@Bill -- You might look into the Literary Study Bible, if you haven't already. As several people in the community have pointed out it's a really good single-column layout with minimal notes (book and occasional chapter intros, mostly). My local LifeWay is selling the hardcover for $10 right now; I don't know if that's a nationwide deal or not, but if so it might be worth your while to check it out.
Thanks for the thorough reviews, Bill! While I like the idea of a compact Bible with a zipper -- I tend not to baby my pocket Bibles even a little bit -- our comments on the paper (and the $13 shipping) have put me off this particular one. For the price of the Bible and shipping, I could buy at least one easier-to-read Deluxe Compact. Two if LifeWay or Books-a-Million is having one of their periodic sales.
@Brian Miller -- I found myself in the same dilemma, choosing between the Cambridge WM and the Reader. The ghosting in the Allan is noticeable to me, but not distracting, but I can see how others might find it a problem. I personally like the larger font in the Reader as well, as I teach a lot and need to be able to find my place on the run. All in all I'm just glad we have such a wide range of choices. To own a Bible at all is a blessing; to own a really well-made one is a joy. I hope you enjoy the Cambridge as much as I do my Allan.
Jon -- I've been looking everywhere for an ESV with a zipper! Thanks! Now, if only they ship south of the border ...
Maybe he meant that it wasn't practical right now, but would be VERY soon ... ;)
I guess I need to send in some pics of my mid-1950s Oxford 'Persian Morocco' find from the Salvation Army thrift store the other day. I mean, I paid a whole $2 for it ... I ought to show it off, right? ;)
Wow, times ARE tough ... even the spambots are out of work!
Is it just me, or are the spambots getting more absurdly funny?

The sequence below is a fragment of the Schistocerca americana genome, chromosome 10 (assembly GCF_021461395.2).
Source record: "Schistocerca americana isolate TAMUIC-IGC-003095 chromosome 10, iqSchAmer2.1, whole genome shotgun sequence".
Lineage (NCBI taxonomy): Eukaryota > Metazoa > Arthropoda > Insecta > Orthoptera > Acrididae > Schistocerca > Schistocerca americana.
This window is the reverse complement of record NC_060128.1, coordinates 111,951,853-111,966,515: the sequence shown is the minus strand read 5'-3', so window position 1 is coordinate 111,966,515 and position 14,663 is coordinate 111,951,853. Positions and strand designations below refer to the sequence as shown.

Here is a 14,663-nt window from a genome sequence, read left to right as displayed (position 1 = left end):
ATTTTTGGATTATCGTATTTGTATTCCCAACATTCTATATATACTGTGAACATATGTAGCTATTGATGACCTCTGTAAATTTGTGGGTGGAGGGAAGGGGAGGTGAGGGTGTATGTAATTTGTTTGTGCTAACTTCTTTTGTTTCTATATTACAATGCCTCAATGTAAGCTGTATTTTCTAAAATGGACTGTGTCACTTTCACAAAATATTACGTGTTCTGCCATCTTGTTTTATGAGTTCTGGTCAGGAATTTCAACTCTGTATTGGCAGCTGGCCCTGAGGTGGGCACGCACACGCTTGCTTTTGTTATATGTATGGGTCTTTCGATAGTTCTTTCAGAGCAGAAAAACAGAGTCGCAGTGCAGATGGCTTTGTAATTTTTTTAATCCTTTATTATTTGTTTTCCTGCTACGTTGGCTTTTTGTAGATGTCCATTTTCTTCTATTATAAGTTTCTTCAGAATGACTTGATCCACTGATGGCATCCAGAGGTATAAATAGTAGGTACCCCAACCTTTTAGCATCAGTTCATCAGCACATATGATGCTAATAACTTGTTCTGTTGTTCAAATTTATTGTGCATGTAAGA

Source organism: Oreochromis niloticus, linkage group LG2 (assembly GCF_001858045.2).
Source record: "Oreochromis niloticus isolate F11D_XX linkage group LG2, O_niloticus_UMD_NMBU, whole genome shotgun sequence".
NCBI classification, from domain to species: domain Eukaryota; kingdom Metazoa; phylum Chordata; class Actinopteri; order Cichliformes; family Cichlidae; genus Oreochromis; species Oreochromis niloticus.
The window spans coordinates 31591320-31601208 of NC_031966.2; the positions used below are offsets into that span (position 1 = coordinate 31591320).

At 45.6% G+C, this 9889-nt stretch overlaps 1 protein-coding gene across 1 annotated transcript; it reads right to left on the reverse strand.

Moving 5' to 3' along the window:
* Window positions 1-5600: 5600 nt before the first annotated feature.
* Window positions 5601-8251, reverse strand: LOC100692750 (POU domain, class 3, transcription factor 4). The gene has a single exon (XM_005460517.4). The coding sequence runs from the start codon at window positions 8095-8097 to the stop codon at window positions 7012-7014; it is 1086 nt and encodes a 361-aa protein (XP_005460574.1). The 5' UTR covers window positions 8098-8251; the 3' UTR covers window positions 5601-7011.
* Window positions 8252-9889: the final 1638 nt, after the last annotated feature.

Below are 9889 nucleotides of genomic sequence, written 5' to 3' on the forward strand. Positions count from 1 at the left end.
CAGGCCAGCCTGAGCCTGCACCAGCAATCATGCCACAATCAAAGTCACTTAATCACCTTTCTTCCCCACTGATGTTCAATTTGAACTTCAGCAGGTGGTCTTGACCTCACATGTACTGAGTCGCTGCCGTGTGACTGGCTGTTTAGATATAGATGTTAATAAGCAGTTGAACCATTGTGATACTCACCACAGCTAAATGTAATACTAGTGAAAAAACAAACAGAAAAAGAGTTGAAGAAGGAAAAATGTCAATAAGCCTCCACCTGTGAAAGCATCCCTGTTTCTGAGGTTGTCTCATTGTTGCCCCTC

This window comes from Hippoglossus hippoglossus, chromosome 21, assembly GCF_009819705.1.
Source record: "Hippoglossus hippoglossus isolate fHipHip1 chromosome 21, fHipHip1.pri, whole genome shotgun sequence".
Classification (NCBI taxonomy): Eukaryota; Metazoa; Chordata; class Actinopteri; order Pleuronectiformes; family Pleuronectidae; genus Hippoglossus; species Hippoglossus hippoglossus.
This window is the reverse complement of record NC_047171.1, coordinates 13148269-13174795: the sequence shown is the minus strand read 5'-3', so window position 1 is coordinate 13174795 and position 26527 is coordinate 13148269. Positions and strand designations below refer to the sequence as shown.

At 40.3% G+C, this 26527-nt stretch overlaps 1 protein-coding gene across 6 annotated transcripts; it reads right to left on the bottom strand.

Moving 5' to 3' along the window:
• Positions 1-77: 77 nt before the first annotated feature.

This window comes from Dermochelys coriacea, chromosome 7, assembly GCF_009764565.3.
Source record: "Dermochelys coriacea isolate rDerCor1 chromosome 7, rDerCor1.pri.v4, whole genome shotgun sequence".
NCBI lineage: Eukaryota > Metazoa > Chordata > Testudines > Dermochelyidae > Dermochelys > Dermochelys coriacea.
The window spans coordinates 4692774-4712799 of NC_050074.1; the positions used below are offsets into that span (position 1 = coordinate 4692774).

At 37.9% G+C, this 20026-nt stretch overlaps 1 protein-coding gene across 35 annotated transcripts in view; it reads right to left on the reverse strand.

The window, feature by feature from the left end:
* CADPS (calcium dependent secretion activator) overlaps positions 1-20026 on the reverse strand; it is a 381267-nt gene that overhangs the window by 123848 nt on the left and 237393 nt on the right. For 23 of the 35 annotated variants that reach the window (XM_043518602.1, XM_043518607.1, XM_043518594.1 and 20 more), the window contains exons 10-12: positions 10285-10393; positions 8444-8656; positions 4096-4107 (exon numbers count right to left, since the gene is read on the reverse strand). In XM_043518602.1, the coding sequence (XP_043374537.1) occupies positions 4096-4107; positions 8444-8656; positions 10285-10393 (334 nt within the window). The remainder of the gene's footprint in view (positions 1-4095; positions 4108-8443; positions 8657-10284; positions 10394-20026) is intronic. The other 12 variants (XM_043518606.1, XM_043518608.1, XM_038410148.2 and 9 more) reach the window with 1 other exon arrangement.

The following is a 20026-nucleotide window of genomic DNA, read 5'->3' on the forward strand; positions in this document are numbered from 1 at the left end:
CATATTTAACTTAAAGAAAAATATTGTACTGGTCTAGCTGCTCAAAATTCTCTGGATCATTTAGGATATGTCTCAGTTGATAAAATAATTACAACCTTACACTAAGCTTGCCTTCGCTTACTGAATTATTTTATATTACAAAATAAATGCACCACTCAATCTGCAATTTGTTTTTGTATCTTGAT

Here's to restarting ancient threads ... A couple of weeks ago I was digging through the shelves of a local public library's bookstore and found a simply amazing old Oxford KJV. I've been looking for quality KJVs the last couple of months to clean up and give away in honor of the anniversary next year, but this one was beyond anything I'd seen yet. If it wasn't an actual blackface Brevier, it was very similar, and had leather-lined-in-leather cover that was as soft as silk. It was in great shape for a Bible that had obviously been used and loved for years. The price was $2. I carried it to the front counter and paid the librarian. As she was bagging up my other purchases, she kept commenting on that old Bible, even running her hands over the cover. I told her how surprised I was to find it, and why I was buying it. Finally I asked, "Would you like this one?" "Oh, no, I couldn't," she said, as any well-bred Southern lady would. In the end she did accept it, trying at first to pay me for it until I insisted that it was a gift and that I'd never charge someone for God's word anyway. I don't know that I'd ever seen a bigger smile in all my life. Of course, I was immediately kicking myself when I got out to the car. After I told my wife about it later, she smiled and said, "Well, maybe you should order that one you told me you wanted." And that's how I got an Allan Reader's ESV, which is almost as soft as that old Oxford. It's beautiful, too, but not quite as pretty as that old lady's smile.
Toggle Commented Apr 19, 2010 on Giving Your Bible Away at Bible Design Blog
I like the font choice, but you should have gone ahead and made it verse-by-verse -- sentence-by-sentence -- as well. That's how the apostles did it! ;)